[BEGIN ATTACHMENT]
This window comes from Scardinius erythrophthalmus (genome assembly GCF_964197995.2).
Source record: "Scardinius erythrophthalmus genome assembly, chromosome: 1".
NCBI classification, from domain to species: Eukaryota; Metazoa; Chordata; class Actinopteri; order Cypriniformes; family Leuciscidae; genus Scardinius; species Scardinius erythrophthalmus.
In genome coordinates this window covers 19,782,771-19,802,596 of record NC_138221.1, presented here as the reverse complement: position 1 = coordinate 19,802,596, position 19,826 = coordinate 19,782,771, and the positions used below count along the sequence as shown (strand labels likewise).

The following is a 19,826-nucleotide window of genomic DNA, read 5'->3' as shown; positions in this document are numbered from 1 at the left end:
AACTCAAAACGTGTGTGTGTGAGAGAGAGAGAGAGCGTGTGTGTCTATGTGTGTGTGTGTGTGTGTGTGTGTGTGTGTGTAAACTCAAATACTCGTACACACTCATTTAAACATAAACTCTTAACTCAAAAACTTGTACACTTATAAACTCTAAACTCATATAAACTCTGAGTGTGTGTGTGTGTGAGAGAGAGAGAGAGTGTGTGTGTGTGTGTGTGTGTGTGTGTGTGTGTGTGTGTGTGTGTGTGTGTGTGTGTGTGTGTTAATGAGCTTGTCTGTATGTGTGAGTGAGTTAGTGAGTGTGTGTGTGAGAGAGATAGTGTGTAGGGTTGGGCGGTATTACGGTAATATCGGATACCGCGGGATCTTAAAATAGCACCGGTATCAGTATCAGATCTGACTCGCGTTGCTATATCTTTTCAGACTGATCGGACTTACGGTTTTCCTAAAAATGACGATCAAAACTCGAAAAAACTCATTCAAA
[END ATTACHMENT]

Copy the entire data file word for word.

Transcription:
This window comes from Scardinius erythrophthalmus (genome assembly GCF_964197995.2).
Source record: "Scardinius erythrophthalmus genome assembly, chromosome: 1".
NCBI classification, from domain to species: Eukaryota; Metazoa; Chordata; class Actinopteri; order Cypriniformes; family Leuciscidae; genus Scardinius; species Scardinius erythrophthalmus.
In genome coordinates this window covers 19,782,771-19,802,596 of record NC_138221.1, presented here as the reverse complement: position 1 = coordinate 19,802,596, position 19,826 = coordinate 19,782,771, and the positions used below count along the sequence as shown (strand labels likewise).

The following is a 19,826-nucleotide window of genomic DNA, read 5'->3' as shown; positions in this document are numbered from 1 at the left end:
AACTCAAAACGTGTGTGTGTGAGAGAGAGAGAGAGCGTGTGTGTCTATGTGTGTGTGTGTGTGTGTGTGTGTGTGTGTGTAAACTCAAATACTCGTACACACTCATTTAAACATAAACTCTTAACTCAAAAACTTGTACACTTATAAACTCTAAACTCATATAAACTCTGAGTGTGTGTGTGTGTGAGAGAGAGAGAGAGTGTGTGTGTGTGTGTGTGTGTGTGTGTGTGTGTGTGTGTGTGTGTGTGTGTGTGTGTGTGTGTTAATGAGCTTGTCTGTATGTGTGAGTGAGTTAGTGAGTGTGTGTGTGAGAGAGATAGTGTGTAGGGTTGGGCGGTATTACGGTAATATCGGATACCGCGGGATCTTAAAATAGCACCGGTATCAGTATCAGATCTGACTCGCGTTGCTATATCTTTTCAGACTGATCGGACTTACGGTTTTCCTAAAAATGACGATCAAAACTCGAAAAAACTCATTCAAA